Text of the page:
OK, let’s get this thing out of the way. I’m a technical writer and I have been reading a lot lately about the challenges of technical writing. How original, I know. Bear with me here.
We’ve recently had new additions to our group. So, in order to give the newbies some words of encouragement and arcane wisdom, I tried to channel my inner grandpa and initially decided to convey my own insights and ruminations about the craft: I would pepper my speech with a bunch of (slightly) hyperbolic but totally plausible anecdotes to imbue them with a feeling of respect and reverence and fill their tender hearts and minds with a sense of awe. I would inspire this new batch of technical writers. I would inspire the hell out of them, so help me God.
I made a checklist and everything, look:
- Hear what my new colleagues have to say, ask them to share their experiences.
- Confront them with greatness: expand their awareness of what is possible in technical writing.
- Instill them with confidence and a fierce feeling of purpose.
- Remind them that they should not be afraid to ask for help.
- Show them they can be (or convincingly feign being) unapologetic and unabashed about their language prowess.
- Mention in passing that Amy Tan and Kurt Vonnegut were technical writers once, probably. I think.
- Check whether Kurt Vonnegut and Amy Tan were, in fact, technical writers.
- Use words and phrases that will make me sound smarter, like: ‘imbue’, ‘hyperbolic’, ‘the craft’, ‘tiger’, ‘traipse’, ‘fiery’, and so on.
- Make the case that no one explicitly denies that technical writing may have saved the world from fiery destruction at least once.
The list went on and on, but at some point I realized I was in way, way over my head here. My beard is not that grandfatherly. I don’t have a booming voice. I was denied the approval to carry out the training meeting in candlelight to set the right mood because of ‘fire hazard’. And maybe I should read some more about the challenges of technical writing just to make sure my speech is awesome and mind-blowing but also accurate and comprehensive. I was also told to ‘keep it brief and please don’t blather on about tigers again.’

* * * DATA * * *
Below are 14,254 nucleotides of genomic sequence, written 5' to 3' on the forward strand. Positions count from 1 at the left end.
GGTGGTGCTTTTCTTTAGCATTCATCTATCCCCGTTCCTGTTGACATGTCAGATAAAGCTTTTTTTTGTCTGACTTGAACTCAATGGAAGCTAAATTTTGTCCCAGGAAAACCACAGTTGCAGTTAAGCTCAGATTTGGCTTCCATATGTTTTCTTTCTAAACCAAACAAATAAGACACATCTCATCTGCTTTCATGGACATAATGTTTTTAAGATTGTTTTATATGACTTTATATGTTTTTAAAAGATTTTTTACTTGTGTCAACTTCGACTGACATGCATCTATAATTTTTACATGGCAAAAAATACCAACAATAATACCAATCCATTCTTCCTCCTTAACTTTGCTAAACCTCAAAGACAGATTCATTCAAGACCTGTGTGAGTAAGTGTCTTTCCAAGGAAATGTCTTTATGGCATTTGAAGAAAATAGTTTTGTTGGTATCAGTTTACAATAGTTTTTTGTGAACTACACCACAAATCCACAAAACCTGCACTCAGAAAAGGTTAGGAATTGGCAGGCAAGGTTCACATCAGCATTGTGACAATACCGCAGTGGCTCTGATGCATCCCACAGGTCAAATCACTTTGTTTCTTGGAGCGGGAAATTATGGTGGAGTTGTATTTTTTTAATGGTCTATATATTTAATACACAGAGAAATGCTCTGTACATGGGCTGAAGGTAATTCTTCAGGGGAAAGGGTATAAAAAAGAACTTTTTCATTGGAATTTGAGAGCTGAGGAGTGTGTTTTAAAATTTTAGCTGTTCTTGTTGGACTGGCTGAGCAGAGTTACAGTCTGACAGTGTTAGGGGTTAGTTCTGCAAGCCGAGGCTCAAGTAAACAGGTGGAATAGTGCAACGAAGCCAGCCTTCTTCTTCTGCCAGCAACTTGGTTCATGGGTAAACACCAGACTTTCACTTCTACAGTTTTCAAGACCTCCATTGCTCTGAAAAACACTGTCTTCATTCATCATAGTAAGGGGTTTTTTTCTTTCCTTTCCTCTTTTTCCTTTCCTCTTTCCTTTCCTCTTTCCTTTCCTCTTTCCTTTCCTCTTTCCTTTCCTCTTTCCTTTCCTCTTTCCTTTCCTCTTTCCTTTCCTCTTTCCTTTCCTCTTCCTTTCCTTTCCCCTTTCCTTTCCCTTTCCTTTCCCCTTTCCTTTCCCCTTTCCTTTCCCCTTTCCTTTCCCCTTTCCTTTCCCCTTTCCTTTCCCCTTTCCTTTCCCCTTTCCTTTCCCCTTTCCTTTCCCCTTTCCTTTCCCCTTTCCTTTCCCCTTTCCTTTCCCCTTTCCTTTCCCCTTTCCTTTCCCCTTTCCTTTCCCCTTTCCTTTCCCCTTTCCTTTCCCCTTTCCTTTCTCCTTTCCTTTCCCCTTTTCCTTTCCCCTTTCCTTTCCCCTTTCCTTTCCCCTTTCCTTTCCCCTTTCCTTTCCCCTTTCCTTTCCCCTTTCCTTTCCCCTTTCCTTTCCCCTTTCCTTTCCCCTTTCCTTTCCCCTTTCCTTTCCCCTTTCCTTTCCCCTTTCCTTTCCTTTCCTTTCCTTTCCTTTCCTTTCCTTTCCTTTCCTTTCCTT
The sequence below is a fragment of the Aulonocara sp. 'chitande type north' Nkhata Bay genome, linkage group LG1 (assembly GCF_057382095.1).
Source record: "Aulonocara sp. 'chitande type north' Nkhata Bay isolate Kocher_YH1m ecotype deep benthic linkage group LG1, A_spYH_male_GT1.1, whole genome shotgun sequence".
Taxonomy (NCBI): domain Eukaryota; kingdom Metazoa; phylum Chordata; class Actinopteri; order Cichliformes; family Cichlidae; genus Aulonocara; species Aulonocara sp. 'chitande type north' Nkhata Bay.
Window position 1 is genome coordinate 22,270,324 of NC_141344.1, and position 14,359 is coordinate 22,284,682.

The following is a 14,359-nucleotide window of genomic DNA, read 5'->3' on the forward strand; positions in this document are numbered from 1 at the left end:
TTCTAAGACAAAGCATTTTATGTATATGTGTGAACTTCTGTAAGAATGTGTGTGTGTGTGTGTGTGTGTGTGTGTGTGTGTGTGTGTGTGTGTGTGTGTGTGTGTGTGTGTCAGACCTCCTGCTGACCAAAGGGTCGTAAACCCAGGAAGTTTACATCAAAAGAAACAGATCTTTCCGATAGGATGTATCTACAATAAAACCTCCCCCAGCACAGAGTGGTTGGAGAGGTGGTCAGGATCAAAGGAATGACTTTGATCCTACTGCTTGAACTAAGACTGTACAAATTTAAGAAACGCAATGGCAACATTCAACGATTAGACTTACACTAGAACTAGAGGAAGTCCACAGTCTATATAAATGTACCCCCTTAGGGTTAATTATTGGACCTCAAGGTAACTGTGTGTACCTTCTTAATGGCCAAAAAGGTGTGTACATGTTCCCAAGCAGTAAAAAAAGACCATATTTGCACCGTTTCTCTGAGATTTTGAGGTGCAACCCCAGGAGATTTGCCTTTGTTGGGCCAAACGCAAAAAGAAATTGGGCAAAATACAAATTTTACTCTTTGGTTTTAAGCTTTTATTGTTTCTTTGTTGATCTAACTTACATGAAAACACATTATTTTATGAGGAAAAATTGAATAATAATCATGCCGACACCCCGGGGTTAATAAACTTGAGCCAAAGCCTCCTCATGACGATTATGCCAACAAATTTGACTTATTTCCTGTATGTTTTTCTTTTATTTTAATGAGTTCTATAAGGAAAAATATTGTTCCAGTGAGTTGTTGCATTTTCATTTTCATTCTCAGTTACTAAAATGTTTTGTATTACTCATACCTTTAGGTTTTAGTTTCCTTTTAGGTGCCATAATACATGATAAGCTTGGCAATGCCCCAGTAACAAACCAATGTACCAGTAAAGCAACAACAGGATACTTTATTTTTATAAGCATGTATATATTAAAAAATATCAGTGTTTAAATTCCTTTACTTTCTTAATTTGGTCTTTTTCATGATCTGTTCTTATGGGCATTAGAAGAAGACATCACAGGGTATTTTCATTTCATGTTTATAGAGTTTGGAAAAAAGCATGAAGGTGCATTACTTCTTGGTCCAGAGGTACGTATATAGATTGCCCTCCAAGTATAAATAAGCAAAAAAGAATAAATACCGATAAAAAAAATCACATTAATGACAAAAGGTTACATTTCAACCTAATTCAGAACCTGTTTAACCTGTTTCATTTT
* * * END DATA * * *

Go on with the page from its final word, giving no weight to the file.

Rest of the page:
But tigers are awesome! Retractable claws, stripes; I’m telling you: if more technical writers were tigers, things would get pretty interesting real soon.
Anyways, I read a gazillion blogs and papers and essays, and watched several videos about the challenges of technical writing, and all of them agree: most experts in almost all fields of human knowledge are not particularly interested in technical writing or especially aware of it.
I dare say this is the main challenge of technical writing. Seriously, I think I’m onto something here.
And it’s a shame: some of these people know weird and complex things, crazy stuff all over the place and no one cares too much about jotting it down and maybe putting an index and throwing in a table of contents in there (if they’re feeling fancy), and maybe do it so everyone can understand it easily.
But that’s fine, you know. Because I am interested. Leave it to me. Leave it to technical writers. We’ll deal with it. What now? You built this great tool and you know all that unbelievably complicated mumbo jumbo and you also have to be able to convey it in a straightforward fashion? No way. I mean, bravo if you can. Otherwise, just call a technical writer, we’ll technically write it for all to see. No problem.
Seriously, we’ll do it. We may even enjoy it. Why, it’s not unheard of. We are just going to need a few things.
Your Friendly Neighborhood, the Technical Writing Team
No technical writing department is an island. I work in IT, and have worked for IT companies long enough to know we cannot function in a vacuum. We try. Trust me. We try really, really hard to finish all those handbooks and manuals and installation guides without help. We know you engineers and developers and testers are busy, busy, busy. We pore over what disparate data we may gather. We skim and scan functional specifications, statements of work, detail engineering design documents, contracts, old e-mails, tea leaves, messages written on toilet doors, weirdly shaped clouds; everything and anything we think may help us avoid having to disturb you.
We’ll do almost anything, really. We’ll reverse engineer the demo (pretty please, with sugar on top, give us a demo to work with), we will even try to install and later uninstall programs called esoteric names like ‘Technobabble’ or odd acronyms like ‘WTF-9’.
I know technical writers look weird and talk a lot about nerdy stuff and make a lot of annoying puns, but we really need the interaction. We are just different types of nerds! Talk to us, we need information, and that information is spread around in dozens of pseudo-documents, post-it notes, napkins, written on whiteboards and scrawled on the palms of many hands.
And in you. Yes, it’s also in you, you beautiful and elusive subject-matter expert.
We are going to approach you. And we are going to ask you some questions. We are probably not experts in the matter at hand, so you are going to have to be patient and tell us what we need to know loudly and clearly.